Angling: Closed season regulations need bringing into the 21st century

Closed season rules halt river fishing for three months from March 15. PIC: Malcolm Billingham

Closed season rules halt river fishing for three months from March 15. PIC: Malcolm Billingham

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IT seems that every year the debate about the closed season for fishing on our rivers raises its head with arguments both for and against it.

I can understand the frustration of anglers who have braved the elements of our winter with rivers permanently in flood often carrying up to 10 feet of extra water, but still those hardy people carry on trying to catch fish in impossible conditions.

Then comes the spring and with it the rivers return to normal level and for a couple of weeks the fish feed ravenously and everything in the garden is lovely.

Then comes the dreaded March 15 and all angling stops for a three-month period, leaving anglers very frustrated. I can well understand their anger and I have been asked many times why do we have a closed season.

The time honoured answer to this question is to allow the fish to breed in peace. Now, I am no expert on the subject, but I do know that the breeding period for any species lasts only for a few days, a week at the most.

As an example, just look at the carp. You can fish a lake all year and then for a couple of days the fish go berserk splashing about all over the place and refusing to feed as they perform their yearly rituals.

The times I have heard anglers moaning that their swim was alive with fish but they just refused to take a bait!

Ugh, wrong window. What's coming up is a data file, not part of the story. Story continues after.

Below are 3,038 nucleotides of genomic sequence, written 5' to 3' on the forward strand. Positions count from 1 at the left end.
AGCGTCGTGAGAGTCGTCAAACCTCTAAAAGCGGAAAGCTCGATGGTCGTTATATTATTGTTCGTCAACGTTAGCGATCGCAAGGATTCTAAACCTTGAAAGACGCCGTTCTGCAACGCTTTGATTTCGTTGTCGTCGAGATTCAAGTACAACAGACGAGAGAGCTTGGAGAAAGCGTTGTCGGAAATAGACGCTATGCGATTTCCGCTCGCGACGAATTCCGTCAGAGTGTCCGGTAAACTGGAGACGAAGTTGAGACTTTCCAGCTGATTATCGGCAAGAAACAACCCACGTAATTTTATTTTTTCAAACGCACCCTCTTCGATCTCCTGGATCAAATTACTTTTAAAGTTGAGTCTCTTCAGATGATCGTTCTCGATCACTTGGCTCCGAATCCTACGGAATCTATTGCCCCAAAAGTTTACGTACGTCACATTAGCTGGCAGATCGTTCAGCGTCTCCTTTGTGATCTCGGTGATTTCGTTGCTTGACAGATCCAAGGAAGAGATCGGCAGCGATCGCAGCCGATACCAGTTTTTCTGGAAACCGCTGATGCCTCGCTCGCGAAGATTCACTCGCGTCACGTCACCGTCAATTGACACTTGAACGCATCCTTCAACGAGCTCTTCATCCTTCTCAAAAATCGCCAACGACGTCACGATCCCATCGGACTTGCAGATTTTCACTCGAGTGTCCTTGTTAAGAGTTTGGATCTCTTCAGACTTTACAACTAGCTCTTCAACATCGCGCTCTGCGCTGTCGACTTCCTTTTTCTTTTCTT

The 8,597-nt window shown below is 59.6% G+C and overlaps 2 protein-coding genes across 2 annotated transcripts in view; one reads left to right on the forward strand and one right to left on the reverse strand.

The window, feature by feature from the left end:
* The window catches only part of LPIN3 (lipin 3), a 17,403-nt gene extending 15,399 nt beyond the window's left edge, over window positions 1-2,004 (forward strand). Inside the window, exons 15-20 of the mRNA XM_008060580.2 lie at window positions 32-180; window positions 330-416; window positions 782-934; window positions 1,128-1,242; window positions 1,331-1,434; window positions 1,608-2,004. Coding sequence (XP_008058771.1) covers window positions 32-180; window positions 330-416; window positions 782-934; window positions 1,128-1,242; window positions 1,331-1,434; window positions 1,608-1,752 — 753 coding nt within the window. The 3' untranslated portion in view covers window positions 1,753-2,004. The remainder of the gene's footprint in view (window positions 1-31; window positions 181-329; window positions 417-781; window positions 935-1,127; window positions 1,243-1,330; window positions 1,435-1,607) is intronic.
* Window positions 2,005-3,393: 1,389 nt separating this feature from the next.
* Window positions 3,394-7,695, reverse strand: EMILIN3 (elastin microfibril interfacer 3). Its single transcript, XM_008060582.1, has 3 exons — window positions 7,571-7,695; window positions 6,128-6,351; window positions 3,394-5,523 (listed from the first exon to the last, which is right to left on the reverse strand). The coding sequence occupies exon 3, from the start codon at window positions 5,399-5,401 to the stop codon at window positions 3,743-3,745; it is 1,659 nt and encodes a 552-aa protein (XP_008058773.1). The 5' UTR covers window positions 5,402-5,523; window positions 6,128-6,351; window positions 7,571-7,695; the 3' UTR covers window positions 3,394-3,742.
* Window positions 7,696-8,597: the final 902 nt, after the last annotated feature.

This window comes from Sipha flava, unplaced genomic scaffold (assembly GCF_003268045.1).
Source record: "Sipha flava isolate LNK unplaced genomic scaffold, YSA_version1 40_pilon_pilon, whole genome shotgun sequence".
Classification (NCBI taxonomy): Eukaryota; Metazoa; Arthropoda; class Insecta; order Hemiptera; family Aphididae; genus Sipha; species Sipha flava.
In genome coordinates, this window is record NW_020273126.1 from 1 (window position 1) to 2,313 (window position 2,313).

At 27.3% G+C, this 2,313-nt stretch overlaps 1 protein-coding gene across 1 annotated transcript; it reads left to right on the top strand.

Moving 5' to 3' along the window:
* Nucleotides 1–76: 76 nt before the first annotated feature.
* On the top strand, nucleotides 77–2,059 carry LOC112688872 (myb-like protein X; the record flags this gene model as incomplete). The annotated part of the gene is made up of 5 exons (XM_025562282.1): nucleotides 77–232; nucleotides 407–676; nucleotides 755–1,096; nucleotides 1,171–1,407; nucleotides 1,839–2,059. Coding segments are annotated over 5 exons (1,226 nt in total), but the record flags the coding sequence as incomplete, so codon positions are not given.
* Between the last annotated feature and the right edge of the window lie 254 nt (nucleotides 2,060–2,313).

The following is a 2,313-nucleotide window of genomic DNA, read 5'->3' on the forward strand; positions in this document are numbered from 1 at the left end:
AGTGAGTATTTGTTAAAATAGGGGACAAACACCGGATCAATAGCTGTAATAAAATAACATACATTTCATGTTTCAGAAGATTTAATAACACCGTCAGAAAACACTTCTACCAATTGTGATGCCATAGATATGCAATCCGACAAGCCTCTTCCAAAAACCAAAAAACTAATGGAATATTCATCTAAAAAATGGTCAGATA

But back to the main point of breeding: it takes up only a short time, so why a three month closure? The answer to that is quite simple as the assumption is that all fish will breed at some time in that 12-week break. But I have caught species such chub in August which have been full of spawn and pike breed in late December.

I assume that information is available to tell us just when certain species are liable to breed and just, say for instance, that barbel usually spawn in the first two weeks in May, then as just a guess, for that period close all fishing on that stretch of river so that the fish will not be disturbed.

That surely is the sensible answer.

The big question is, who decided that there should be a closed season in the first place?

Apparently it was first approved and brought into force in the late 1870s. At that time there was hardly any private transport as very few owned a car and all travelling by anglers was done by coach or charabanc as they were known in those days.

And in the spring just before the fish were preparing to spawn they were feeding ravenously and the hundreds of anglers who descended on places such as the River Witham from Sheffield nearly filled their boots.

Now, at that time, keepnets were relatively unknown and those that were available were only very small – a couple of feet long – and so the retained fish were cramped, many perished and when they were returned to the river after the match the place was covered in dead and dying fish.

There was so much protest about this that an Act of Parliament brought in new laws which, surprisingly, we still follow to this day.

It is about time that such organisations as the Environment Agency set up a referendum on the subject.

It could be simple. Next year when they send you your fishing licence just enclose a voting slip – easy.

Showing his dad how to catch Knotford tench is eight-year-old Harry Hinchcliffe of Bingley.

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